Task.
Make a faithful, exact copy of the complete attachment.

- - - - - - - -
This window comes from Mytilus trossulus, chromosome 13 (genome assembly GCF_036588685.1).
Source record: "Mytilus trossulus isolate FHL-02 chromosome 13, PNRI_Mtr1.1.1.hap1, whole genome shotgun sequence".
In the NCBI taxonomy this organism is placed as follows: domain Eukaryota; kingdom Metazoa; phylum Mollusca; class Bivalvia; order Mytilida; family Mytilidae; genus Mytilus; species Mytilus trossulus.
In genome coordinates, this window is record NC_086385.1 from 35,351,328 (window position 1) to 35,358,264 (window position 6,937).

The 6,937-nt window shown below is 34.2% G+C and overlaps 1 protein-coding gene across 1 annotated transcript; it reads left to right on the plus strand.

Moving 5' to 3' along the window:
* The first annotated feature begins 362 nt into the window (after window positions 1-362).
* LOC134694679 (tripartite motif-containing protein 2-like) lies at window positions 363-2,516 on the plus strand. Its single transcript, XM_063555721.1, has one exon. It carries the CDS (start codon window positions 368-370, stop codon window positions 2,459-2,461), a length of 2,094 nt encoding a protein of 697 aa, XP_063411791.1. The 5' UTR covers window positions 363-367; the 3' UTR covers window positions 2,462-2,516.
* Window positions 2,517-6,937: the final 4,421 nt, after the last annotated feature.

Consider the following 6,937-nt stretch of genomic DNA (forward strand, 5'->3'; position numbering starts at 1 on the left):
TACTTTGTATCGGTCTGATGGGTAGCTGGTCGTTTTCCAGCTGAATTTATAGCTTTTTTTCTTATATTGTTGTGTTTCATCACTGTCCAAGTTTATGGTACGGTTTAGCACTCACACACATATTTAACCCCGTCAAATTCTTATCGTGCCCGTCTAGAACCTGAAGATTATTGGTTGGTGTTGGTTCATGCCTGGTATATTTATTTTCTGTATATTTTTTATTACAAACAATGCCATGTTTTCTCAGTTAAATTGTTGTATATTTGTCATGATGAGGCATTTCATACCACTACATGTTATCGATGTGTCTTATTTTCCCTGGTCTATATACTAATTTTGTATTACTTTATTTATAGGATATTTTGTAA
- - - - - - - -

This window comes from Mytilus trossulus, chromosome 13 (genome assembly GCF_036588685.1).
Source record: "Mytilus trossulus isolate FHL-02 chromosome 13, PNRI_Mtr1.1.1.hap1, whole genome shotgun sequence".
In the NCBI taxonomy this organism is placed as follows: domain Eukaryota; kingdom Metazoa; phylum Mollusca; class Bivalvia; order Mytilida; family Mytilidae; genus Mytilus; species Mytilus trossulus.
In genome coordinates, this window is record NC_086385.1 from 35,351,328 (window position 1) to 35,358,264 (window position 6,937).

The 6,937-nt window shown below is 34.2% G+C and overlaps 1 protein-coding gene across 1 annotated transcript; it reads left to right on the plus strand.

Moving 5' to 3' along the window:
* The first annotated feature begins 362 nt into the window (after window positions 1-362).
* LOC134694679 (tripartite motif-containing protein 2-like) lies at window positions 363-2,516 on the plus strand. Its single transcript, XM_063555721.1, has one exon. It carries the CDS (start codon window positions 368-370, stop codon window positions 2,459-2,461), a length of 2,094 nt encoding a protein of 697 aa, XP_063411791.1. The 5' UTR covers window positions 363-367; the 3' UTR covers window positions 2,462-2,516.
* Window positions 2,517-6,937: the final 4,421 nt, after the last annotated feature.

Consider the following 6,937-nt stretch of genomic DNA (forward strand, 5'->3'; position numbering starts at 1 on the left):
TACTTTGTATCGGTCTGATGGGTAGCTGGTCGTTTTCCAGCTGAATTTATAGCTTTTTTTCTTATATTGTTGTGTTTCATCACTGTCCAAGTTTATGGTACGGTTTAGCACTCACACACATATTTAACCCCGTCAAATTCTTATCGTGCCCGTCTAGAACCTGAAGATTATTGGTTGGTGTTGGTTCATGCCTGGTATATTTATTTTCTGTATATTTTTTATTACAAACAATGCCATGTTTTCTCAGTTAAATTGTTGTATATTTGTCATGATGAGGCATTTCATACCACTACATGTTATCGATGTGTCTTATTTTCCCTGGTCTATATACTAATTTTGTATTACTTTATTTATAGGATATTTTGTAA